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New Analysis Challenges Conventional Wisdom on Best Places for Manufacturers

GREAT BARRINGTON, MA – Despite the conventional wisdom that the South is best place for manufacturing in the United States, eight of the top 10 states for cost-efficient manufacturing are located in the West and Northeast, according to new research  by the American Institute for Economic Research (AIER). The research is discussed in the new AIER Economic Bulletin “Competitiveness and Business Costs.”  
AIER Research Fellow Lei Chen, Ph.D., said the “findings explain why manufacturing firms still may want to consider locating their businesses in the Northeast and on the West coast.”

Using 2007 economic census data and a completely data-driven analysis method known as data envelopment analysis, Chen found that the most cost-efficient manufacturing took place in Oregon, Connecticut, Iowa, North Carolina, New York, Arizona, Massachusetts, Nevada, Colorado and Washington. His analysis examined, from an efficiency perspective, inputs including production labor, non-production labor, capital, energy and materials.

The 10 states with the least cost-efficient manufacturing, his analysis showed, were Mississippi, North Dakota, Kentucky, Vermont, Alabama, Louisiana, Alaska, Montana, South Carolina and Idaho.

“States that are the most cost-efficient have manufacturing bases that allocate their resources in such a way that relatively low cost inputs replace high cost ones and inputs are used in the most productive manner,” says Chen. “If all manufacturers allocated their resources this way, on average, U.S. manufacturers could reduce their total production costs by 15.6 % and still produce the same quantities of output.”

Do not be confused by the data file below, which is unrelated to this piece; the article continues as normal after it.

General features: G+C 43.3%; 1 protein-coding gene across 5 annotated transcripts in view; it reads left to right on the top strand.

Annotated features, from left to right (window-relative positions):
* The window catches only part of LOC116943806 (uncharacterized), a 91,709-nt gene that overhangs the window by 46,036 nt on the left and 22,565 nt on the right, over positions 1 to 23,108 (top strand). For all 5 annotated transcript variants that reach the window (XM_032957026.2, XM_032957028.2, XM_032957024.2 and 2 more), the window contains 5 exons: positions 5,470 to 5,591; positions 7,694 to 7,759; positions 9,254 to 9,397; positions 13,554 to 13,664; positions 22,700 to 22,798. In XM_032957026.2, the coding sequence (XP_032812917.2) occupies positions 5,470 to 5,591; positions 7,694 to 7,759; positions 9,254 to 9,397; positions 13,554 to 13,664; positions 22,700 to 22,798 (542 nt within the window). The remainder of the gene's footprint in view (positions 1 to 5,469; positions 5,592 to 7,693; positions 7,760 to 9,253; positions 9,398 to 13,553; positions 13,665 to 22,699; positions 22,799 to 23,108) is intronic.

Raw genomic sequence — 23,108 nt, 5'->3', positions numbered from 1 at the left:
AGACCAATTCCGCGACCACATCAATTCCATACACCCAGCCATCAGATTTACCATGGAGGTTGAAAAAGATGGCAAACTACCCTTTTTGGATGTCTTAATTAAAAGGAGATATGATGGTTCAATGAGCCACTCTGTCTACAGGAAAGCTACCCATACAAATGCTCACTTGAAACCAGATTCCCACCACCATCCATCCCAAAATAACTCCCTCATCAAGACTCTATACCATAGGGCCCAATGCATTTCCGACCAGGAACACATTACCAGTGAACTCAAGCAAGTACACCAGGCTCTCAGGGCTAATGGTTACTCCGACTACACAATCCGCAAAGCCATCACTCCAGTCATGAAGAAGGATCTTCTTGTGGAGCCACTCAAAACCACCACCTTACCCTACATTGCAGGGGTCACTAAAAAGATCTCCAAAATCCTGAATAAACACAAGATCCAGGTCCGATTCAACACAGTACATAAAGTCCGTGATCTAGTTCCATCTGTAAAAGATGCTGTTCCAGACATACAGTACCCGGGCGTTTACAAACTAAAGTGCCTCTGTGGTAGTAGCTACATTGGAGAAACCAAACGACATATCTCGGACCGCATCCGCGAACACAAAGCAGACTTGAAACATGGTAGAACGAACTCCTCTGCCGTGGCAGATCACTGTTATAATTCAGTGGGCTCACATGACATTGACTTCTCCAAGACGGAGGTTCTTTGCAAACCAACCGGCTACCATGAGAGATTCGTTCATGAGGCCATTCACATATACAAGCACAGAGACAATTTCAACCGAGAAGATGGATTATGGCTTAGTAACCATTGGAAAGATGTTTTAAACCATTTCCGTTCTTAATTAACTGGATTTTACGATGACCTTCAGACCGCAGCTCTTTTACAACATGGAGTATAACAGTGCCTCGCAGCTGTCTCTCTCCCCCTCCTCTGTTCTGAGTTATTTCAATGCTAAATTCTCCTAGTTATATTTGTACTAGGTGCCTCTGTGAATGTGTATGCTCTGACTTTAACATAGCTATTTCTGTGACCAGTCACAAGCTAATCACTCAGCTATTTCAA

Chen’s findings are consistent with those of an earlier study, also revealed in AIER’s Economic Bulletin. That earlier study, which Chen participated in while still on the UConn faculty, provides a state-by-state comparison of the production cost per dollar output of manufactured goods-that is, how much it cost to produce one dollar value of goods in different states.

That study identified Oregon as the state with the lowest unit production cost per dollar of output. Oregon was followed by North Carolina, Virginia, Arizona and New York.

Wyoming, New Mexico, Connecticut, Missouri and South Dakota rounded out the top 10.

The bottom 10, the states with the highest unit manufacturing cost per dollar output, included Vermont, New Hampshire, Rhode Island, West Virginia, Idaho, Nebraska, Alaska, Michigan, South Carolina and Kentucky.

Arkansas, Louisiana, Mississippi, Tennessee and Alabama-all of which have become popular manufacturing hubs in recent years-all had costs in excess of the national average of 83.3 cents per dollar output.

In addition to the top ten, Massachusetts, Pennsylvania, Delaware, Maryland, Colorado, Washington (state), Indiana, Iowa, Connecticut and Missouri all had costs below the national average.

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Charles J. Hellier has been active in the technology of nondestructive testing and related quality and inspection fields since 1957. Here he talks with Quality's managing editor, Michelle Bangert, about the importance of training.
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